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New England Patriots 2023 Positional Grades: Evaluating the Ground Game

Discover how the Patriots running back unit fared in 2023 with our detailed grading and analysis of the season.

The Patriots 2023 season unfolded like a suspense novel where you can’t skip to the last page to see if it all turns out okay. From the jump, this team clearly had its work cut out for them. They were battling, not just against their opponents, but themselves with mistakes that previous Patriots teams never made. Football, at its core, is a game of strategy and adaptation, and this year, the Patriots seemed to be flipping through the playbook looking for answers that just weren’t there.

New England Patriots 2023 Rushing Report Card

Diving into the Patriots 2023 offense, the rushing attack was the brightest spot. Given that the Patriots finished 25th in both yards per carry and yards per game, that’s more of an insult to the passing game than a compliment to the ground game. Most football fans know that when a team falls behind in a game, they have no choice but to abandon the run. The Patriots found themselves in that exact situation for 91% of the 2023 season – that’s not an exaggeration either. The team held the lead for just 92 out of a possible 1,020 minutes of playtime.

When you’re trailing that often, the playbook narrows, and the run game typically gets shoved to the back burner in favor of aerial assaults aimed at quick scores. But for the Patriots, a shaky offensive line and inconsistent quarterbacking often meant those plans were more wishful thinking than a reliable strategy. It’s hard to imagine any running back being able to produce in that situation.

Rhamondre Stevenson: B-

Rhamondre Stevenson’s season definitely didn’t kick off with any fireworks, unable to crack the 60-yard mark until week nine. But pinning the blame solely on him wouldn’t be fair; the Patriots poor play and limited time of possession this season had them ranked 26th in rush attempts. Despite the stats not doing justice to his effort on the field, Stevenson never lost his drive. He’s the kind of player who’ll always push harder, fighting for those extra yards with every run, and this season was no exception.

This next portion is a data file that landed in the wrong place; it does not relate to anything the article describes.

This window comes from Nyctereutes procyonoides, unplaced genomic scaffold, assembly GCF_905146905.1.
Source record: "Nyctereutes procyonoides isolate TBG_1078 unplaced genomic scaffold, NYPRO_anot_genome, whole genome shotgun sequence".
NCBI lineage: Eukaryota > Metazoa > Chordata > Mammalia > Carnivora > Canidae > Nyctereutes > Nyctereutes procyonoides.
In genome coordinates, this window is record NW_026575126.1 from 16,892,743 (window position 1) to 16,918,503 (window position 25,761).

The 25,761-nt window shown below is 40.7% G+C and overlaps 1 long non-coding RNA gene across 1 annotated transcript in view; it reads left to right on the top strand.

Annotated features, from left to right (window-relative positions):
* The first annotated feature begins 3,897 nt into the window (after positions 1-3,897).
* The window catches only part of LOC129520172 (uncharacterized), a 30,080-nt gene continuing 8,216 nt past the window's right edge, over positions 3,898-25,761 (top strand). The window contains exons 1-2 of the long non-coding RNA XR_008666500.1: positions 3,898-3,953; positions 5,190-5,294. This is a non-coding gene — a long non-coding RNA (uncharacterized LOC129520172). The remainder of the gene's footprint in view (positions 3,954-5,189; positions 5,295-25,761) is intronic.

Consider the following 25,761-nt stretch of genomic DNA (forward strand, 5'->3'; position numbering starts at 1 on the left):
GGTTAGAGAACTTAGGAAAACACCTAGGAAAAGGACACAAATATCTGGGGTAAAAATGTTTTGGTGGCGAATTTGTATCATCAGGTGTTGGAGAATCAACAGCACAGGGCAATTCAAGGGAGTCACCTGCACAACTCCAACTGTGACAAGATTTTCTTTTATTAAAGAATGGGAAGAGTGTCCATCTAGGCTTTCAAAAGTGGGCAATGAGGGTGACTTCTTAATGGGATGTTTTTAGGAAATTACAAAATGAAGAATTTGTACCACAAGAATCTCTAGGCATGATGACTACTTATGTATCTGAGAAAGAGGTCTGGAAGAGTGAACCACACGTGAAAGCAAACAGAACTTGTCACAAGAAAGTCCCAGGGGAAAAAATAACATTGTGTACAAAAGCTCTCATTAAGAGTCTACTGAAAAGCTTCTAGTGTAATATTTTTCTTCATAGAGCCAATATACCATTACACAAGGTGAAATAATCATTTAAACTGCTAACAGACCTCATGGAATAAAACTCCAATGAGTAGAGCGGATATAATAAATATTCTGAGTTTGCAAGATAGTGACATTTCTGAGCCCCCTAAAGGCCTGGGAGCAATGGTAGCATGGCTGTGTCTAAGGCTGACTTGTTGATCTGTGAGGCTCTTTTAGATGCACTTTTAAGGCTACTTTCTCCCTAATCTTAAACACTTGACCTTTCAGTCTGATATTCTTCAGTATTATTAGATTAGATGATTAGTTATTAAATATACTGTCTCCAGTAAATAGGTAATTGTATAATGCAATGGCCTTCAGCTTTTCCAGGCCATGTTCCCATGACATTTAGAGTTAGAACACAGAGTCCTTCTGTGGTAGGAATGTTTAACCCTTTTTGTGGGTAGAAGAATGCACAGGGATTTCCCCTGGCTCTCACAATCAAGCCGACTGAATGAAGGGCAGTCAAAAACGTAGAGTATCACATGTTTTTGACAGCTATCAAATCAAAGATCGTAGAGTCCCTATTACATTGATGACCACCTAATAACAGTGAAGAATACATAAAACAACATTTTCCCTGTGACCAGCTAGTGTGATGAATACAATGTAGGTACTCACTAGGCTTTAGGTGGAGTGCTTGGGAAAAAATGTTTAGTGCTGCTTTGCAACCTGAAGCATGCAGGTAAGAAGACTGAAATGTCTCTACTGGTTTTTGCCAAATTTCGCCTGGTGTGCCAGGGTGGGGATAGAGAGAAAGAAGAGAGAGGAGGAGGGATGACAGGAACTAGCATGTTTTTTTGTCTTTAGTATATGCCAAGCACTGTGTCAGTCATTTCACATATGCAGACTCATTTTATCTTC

Behind a struggling offensive line that’s likely going to go through an overhaul this offseason, Stevenson faced an uphill battle. He ended his 2023 campaign with career lows in touchdowns and yards per carry, despite setting a career high in carries per game. There were plenty of opportunities to showcase his ability to make the first guy miss in open space — even if many of those came behind the line of scrimmage – and he often did so. His toughness was great to see, but we missed the burst of speed that turns a solid run into a game-changing play. The type of thing that we see out of the top backs in the NFL. When he did find space, his ability to read the field was on point, showing good vision all year. He just seemed to lack that explosiveness.

Stevenson’s got the toolkit to be a lead NFL back, no question. Yet, with another injury on his record, it’s hard not to worry a bit about his future. He can do it all – from grinding out tough yards to picking up blitzes and occasionally catching out of the backfield. Still, there’s a gap between being really good at a lot of things and being a standout star at any of them.

Ezekiel Elliott: B